Has Niagara Falls ever run dry?

Yes, it has happened on several times, at the hands of mother nature and when man intervened.

The first and only time both the American falls and the Horseshoe Falls on the Canadian side fell silent was on the night of March 29, 1848, when an ice jam formed on Lake Erie near Buffalo blocking the water that flows along the Niagara River and over the falls, says Dave Phillips of Environment Canada.

By the next morning a throng of up to 5,000 sightseers had converged on the area to find the American falls had slowed to a dribble and the thundering Canadian falls were stilled, Phillips wrote in a book entitled The Day Niagara Falls Ran Dry, Canadian Weather Facts and Trivia. Some daredevils explored cavities at the bottom of the dry river where they picked up bayonets, muskets, swords, gun barrels, tomahawks and other relics of the War of 1812. Others crossed the river above and below the falls on foot, horseback or by horse and buggy - an historic opportunity, to be sure.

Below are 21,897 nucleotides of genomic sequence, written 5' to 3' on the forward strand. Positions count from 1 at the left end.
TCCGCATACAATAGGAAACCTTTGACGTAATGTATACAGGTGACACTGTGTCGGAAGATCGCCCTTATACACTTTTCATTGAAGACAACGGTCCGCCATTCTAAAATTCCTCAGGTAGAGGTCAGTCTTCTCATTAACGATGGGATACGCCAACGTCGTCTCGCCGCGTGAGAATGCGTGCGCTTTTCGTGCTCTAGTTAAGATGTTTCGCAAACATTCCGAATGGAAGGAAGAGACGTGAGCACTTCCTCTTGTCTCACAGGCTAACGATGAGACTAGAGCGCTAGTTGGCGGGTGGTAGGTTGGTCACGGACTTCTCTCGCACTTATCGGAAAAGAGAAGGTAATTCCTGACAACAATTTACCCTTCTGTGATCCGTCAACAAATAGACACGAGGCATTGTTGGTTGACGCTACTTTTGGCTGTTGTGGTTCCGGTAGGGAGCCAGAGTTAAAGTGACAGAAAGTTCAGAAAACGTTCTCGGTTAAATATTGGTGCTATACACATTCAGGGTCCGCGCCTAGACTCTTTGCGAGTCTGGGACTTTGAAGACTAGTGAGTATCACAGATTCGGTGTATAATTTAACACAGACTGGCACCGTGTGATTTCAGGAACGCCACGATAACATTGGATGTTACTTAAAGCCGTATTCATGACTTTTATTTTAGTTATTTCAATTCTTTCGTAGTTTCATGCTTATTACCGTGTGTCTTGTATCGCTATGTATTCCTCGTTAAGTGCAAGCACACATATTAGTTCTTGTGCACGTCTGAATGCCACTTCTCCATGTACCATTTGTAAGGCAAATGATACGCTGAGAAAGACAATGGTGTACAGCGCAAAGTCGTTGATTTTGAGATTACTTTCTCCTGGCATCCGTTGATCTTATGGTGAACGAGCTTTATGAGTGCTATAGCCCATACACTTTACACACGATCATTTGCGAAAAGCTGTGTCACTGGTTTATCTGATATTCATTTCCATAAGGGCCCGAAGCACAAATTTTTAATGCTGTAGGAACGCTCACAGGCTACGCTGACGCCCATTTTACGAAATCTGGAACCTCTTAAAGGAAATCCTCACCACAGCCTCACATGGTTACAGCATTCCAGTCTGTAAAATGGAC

But the waterless river course wasn't seen as an opportunity by everyone: Superstitious people became fearful and anxious and many went to special church services.

The falls wouldn't stay silent for long, though. On the night of March 31 - 30 hours after Mother Nature turned off the tap - balmy weather and shifting winds dislodged the ice and a sudden wall of water surged down the river bed and over the falls, restoring the ever-present Niagara spray and rumble and boom of the falls.

The American falls were also shut off on six other recorded occasions including in 1909, 1936 and 1947, each time when they froze over completely. And in 1969 the American side was silent again - this time at the hands of humans. For seven months the U.S. falls were turned off when the United States Army Corps of Engineers diverted the river to permit repairs to the eroding face of the American Falls.

According to Phillips, Canada's Horseshoe Falls aren't likely to be blocked by ice again. Since 1964 a boom has been positioned at the head of the Niagara River every winter to prevent the formation of ice blockages and to safeguard hydroelectric installations.

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